Saturday, September 19, 2020
Home Technology Gadgets High income essential workers getting child care financial assistance has contributed to...

High income essential workers getting child care financial assistance has contributed to early depletion of funds

HUNTINGTON, W.Va. (WSAZ) – Essential workers like nurse case manager Shanna Goodwin thought they’d be getting financial help the entire school year for child care, but they got a letter from the DHHR saying funding allocated for that has already been exhausted.

“It was such an abrupt announcement,” Goodwin said. “Everyone was caught off guard.”

In March, the CARES Act allocated $23 million in federal dollars for child care, with a portion going to support essential workers needing child care.

Goodwin and her fellow essential workers are wondering why that funding, which they were told would last 12 months, is already nearly gone.

A spokesperson for the DHHR says since there was no income limit on who could get assistance, families who had high incomes used the program, as well as families who almost meet typical subsidy guidelines. With the program being used by so many people, the federal funding was quickly depleted.

After Sept. 30, to be eligible for COVID-19 critical child care, family incomes cannot exceed certain DHHR guidelines. For example, a four-person family wouldn’t be eligible for assistance if their income is more than about $3,200 a month.

“We’ve got parents struggling, calling every family member they have the night before, asking to keep their kids,” Goodwin said. “It’s just extremely stressful, so the one constant everyone was counting on and let everyone breathe a sigh of relief was their childcare was taken care of. They knew exactly where their kids were going to be, it was a safe environment, it was paid for because this money was there.”

Goodwin had planned to have her kids doing virtual learning at a daycare in Winfield. Had she known the financial help would be ending so soon, she would’ve made other plans.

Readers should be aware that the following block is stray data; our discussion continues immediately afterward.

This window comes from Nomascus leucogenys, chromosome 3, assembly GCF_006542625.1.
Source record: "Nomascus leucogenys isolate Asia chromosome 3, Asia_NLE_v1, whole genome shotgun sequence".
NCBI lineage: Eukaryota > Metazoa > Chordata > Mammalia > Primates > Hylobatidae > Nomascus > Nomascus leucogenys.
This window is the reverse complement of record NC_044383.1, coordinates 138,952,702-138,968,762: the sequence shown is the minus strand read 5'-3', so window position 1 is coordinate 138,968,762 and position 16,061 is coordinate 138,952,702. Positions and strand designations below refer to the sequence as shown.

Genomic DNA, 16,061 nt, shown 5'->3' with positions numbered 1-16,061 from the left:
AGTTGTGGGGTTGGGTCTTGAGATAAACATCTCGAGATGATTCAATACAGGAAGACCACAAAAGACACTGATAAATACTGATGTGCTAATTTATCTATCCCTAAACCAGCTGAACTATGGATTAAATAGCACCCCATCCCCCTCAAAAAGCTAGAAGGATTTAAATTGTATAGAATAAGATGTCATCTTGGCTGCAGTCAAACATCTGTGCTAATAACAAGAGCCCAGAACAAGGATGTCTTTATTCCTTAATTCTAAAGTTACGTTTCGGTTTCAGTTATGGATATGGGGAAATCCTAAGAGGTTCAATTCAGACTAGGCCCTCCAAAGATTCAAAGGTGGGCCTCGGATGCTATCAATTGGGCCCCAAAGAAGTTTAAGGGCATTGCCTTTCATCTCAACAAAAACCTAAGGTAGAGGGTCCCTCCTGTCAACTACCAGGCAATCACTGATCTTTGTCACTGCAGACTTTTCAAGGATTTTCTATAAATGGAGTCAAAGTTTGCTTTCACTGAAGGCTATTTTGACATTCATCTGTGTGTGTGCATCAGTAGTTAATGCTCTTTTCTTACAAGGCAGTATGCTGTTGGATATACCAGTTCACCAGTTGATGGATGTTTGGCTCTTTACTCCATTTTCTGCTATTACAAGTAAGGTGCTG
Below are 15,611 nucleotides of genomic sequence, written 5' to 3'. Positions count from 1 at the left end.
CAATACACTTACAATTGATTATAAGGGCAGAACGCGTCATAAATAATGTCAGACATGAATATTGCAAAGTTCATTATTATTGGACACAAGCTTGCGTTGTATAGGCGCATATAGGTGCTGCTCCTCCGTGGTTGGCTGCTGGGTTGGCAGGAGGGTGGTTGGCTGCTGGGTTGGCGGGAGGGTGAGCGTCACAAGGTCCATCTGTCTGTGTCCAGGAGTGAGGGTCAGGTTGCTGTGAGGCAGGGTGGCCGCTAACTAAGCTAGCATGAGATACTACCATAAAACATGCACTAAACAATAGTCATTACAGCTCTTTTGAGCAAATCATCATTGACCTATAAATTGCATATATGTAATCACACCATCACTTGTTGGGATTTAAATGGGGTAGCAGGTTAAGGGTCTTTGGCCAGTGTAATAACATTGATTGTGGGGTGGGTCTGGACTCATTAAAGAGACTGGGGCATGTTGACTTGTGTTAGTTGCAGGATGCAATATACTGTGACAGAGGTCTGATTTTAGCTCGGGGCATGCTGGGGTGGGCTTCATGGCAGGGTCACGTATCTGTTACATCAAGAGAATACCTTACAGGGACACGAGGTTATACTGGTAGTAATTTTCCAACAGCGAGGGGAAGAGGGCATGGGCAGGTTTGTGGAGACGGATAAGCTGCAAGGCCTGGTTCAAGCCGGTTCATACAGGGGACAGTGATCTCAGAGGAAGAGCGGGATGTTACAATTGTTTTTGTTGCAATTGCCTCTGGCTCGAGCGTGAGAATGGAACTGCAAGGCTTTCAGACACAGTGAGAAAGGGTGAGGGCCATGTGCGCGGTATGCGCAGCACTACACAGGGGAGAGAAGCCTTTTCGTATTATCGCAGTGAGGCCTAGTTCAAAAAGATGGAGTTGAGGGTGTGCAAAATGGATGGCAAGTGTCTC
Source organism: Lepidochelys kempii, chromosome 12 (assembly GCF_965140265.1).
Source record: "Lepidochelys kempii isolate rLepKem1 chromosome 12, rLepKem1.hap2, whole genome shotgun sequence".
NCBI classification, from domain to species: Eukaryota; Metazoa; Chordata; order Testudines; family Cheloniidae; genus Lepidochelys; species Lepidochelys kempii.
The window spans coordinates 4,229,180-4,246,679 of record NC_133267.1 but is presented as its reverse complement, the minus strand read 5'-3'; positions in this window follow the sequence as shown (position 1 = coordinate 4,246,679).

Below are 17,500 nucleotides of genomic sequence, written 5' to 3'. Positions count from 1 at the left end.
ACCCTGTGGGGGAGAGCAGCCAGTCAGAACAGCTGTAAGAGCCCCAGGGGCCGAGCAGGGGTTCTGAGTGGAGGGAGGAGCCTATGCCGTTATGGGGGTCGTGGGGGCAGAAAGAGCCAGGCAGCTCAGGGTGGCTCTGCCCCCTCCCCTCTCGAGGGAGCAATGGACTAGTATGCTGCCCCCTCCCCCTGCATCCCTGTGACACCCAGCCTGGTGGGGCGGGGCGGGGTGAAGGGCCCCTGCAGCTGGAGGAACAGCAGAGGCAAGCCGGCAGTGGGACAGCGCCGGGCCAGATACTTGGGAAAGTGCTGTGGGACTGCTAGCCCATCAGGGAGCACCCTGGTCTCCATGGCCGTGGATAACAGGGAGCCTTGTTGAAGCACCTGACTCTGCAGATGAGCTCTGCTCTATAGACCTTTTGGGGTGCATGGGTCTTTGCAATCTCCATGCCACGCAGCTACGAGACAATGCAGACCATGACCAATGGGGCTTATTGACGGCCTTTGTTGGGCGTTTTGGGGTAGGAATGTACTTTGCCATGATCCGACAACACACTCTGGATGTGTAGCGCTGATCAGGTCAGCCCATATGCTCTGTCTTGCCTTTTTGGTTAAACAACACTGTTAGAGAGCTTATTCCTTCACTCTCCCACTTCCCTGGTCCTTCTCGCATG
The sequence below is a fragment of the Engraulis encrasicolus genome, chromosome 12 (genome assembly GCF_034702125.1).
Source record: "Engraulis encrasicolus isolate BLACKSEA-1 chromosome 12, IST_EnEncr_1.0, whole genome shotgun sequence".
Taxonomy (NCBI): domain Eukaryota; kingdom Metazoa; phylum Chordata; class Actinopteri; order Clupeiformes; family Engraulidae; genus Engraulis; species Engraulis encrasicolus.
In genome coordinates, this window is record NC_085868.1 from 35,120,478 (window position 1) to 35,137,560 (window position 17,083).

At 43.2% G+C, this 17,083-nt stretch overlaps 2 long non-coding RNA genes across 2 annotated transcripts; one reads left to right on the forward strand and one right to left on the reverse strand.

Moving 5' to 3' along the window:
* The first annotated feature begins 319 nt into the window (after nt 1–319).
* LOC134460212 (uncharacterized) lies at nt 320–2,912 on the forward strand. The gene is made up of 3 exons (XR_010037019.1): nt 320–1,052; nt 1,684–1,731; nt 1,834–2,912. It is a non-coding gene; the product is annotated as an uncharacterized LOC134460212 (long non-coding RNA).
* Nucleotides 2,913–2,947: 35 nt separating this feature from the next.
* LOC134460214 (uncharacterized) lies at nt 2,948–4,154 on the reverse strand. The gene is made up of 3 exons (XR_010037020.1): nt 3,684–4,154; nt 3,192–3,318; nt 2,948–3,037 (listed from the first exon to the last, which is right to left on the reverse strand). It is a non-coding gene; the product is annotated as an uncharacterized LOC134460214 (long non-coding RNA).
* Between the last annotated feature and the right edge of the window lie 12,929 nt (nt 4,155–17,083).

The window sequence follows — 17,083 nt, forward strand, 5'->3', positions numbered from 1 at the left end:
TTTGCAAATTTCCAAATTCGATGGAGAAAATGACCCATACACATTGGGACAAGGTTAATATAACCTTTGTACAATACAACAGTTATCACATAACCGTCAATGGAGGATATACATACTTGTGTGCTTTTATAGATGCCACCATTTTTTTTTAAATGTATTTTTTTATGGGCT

“Literally days after pulling them out of school, allowing them to go virtual, trying to figure out this whole pandemic, the rug was pulled out from under me,” she said.

With school districts potentially not doing in-person classes any given week because of West Virginia’s color-coding system, paying for daycare this fall could be an extra financial burden essential workers didn’t think they’d have to worry about.

“I know 15 nurses on one unit who have been counting on this child care certificate,” Goodwin said. “If you take away all their funding all at once, and they don’t have a backup plan, that’s 15 nurses from one unit that could possibly be calling in because they don’t have child care.”

Copyright 2020 WSAZ. All rights reserved.

Source link


Please enter your comment!
Please enter your name here

Most Popular

Mophie announces new 3-in-1 wireless charger for iPhone, Apple Watch, and AirPods

Mophie, a manufacturer of smartphone and device accessories, has released several new wireless charging accessories for all our favorite Apple devices. Whether you're a long...

Bossier Parish Police Jury approves rural internet study

BENTON, La. - A plan to bring high speed internet service to one rural area of Bossier Parish will go under review by a...

No. 17 Miami Will Try to Hold Ranking Against Louisville

Ten teams in the AP Top 25 College Football Poll are in action in Week 3, including the first contest of two ranked teams....

Comcast Shuts Off Internet for Customers They Say Were Sold Service Illegally

Comcast recently intervened against a company in Colorado that it said has been selling its Internet service illegally—but doing so has left hundreds of...

Recent Comments